by Kimberly Allen R.N.
Lupus is a disease known as an autoimmune disorder. In Lupus, as with other autoimmune disorders, the immune system malfunctions by becoming hyperactive. Because of the hyperactivity, the immune system is unable to distinguish the difference between invading pathogens and healthy tissue and begins attacking healthy tissue. The result is pain, inflammation and tissue damage.
There are several different types of Lupus that have been identified. The four most commonly diagnosed types of Lupus are:
1. Systemic Lupus Erythematosis or SLE. This is by far the most common and is usually referred to as simply ‘lupus’. Not only is it the most common it is the most severe.
2. Discoid lupus is less severe than SLE because it doesn’t attack the organs. This type of lupus presents as a rash on the face,neck, and scalp. Although less than 10% of patients diagnosed will develop into SLE there is no way to predict the path of the disease.
3. Drug induced lupus is caused by an allergic response to certain medications. Though the symptoms are similar to SLE they resolve after the patient stops taking the offending medication.
4. Neonatal lupus is very rare, occuring when a mother passes autoantibodies to a fetus.
Researchers have and continue to look for a specific cause for SLE but so far have been unable to name an exact cause. There are however certain factors that are believe to put a person at risk for lupus. The first is genetics. It is known that lupus runs in families, though there is no specific gene found to cause the disease. Ultraviolet light, usually sunlight, is known to trigger not only the disease but flares as well. Another factor that has gotten alot of attention is hormones. Because the disease is diagnosed primarily in women, though men do get the lupus, there continues to be alot of research done on the effects of estrogen and progesterone. These hormones are known to not only be at higher levels in women they are also used by women for birth control. Certain infections and medications are also suspected of triggering lupus.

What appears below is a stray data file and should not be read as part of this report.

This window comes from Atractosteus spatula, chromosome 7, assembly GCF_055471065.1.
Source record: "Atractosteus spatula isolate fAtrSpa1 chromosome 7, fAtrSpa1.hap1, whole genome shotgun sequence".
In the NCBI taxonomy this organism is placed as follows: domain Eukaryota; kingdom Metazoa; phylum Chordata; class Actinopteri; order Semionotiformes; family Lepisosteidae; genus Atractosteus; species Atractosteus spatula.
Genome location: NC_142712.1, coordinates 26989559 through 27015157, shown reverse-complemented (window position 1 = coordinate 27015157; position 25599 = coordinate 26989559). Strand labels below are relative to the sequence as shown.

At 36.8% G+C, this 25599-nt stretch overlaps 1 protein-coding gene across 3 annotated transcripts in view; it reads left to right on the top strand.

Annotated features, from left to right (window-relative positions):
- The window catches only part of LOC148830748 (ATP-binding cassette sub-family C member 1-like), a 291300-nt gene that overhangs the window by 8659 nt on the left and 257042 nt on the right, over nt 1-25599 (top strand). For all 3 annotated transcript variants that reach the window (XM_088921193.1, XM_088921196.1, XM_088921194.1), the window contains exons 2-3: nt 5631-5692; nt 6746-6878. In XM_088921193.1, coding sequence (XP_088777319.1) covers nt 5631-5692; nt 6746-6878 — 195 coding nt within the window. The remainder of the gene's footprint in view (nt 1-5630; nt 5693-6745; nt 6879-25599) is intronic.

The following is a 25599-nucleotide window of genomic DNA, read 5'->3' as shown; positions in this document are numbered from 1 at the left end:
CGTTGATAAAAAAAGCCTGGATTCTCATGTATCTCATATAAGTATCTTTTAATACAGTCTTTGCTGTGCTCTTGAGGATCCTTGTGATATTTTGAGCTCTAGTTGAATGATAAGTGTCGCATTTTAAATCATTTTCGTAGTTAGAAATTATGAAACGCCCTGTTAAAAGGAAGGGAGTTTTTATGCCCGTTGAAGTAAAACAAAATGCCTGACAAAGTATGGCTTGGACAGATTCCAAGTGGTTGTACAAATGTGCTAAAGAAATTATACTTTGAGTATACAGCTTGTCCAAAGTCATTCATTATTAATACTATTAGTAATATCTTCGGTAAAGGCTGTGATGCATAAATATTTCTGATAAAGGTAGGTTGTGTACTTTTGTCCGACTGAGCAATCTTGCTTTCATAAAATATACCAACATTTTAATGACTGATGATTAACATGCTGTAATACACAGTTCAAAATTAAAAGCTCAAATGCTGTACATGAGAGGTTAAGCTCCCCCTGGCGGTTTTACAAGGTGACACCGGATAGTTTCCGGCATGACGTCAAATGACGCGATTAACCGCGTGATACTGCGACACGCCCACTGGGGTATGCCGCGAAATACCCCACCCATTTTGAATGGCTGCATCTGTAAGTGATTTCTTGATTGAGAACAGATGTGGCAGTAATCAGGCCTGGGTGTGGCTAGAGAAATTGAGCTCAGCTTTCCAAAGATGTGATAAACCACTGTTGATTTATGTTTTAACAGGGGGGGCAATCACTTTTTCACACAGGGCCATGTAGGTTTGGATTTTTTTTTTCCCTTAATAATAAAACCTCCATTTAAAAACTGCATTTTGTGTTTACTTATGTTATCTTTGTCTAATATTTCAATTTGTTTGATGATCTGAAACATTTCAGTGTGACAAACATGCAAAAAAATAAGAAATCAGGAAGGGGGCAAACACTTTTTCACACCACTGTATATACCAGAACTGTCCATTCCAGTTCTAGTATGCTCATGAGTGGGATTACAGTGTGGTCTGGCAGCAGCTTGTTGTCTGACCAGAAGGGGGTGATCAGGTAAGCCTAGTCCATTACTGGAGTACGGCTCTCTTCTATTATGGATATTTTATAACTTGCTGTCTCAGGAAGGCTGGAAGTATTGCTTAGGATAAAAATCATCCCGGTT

The symptoms of lupus vary from patient to patient with no two being exactly alike. The patient may experience symptoms that develop slowly over a period of time or they may appear suddenly. The symptoms can also vary from mild to severe and some are temporary while others are permanent. Some of the more common symptoms to watch for are a rash that is a butterfly shaped across the cheeks and nose. This rash occurs in most, but not all, patients with lupus and is one of the first visible symptoms. Other common symptoms include swollen, achy joints, swelling of hands and feet, prolonged and extreme fatigue and sensitivity to the sun.
There currently is no known cure for lupus, though there are treatments to help relieve the symptoms. The treatment plan will depend on how severe the symptoms are. The goal of any treatment plan is to revent or limit “flares.” Flares are episodes when the symptoms become more severe. If the disease is mild you can usually control your symptoms by developing a healthy lifestyle and the use of medications such as NSAID’s, tylenol, corticosteroids, and immuneosuppressants. The sun is a known trigger for the disease and symptoms so avoiding the sun when possible is important. If you must be in the sun protect yourself and cover as much of your body as you can.
Finding the right Rhuematologist and support system is crucial to living with lupus. Lupus is a disease that affects the family as well as the patient. There are numerous organizations that provide information and support available. You can get information from your doctor on local organizations and they are also available on line.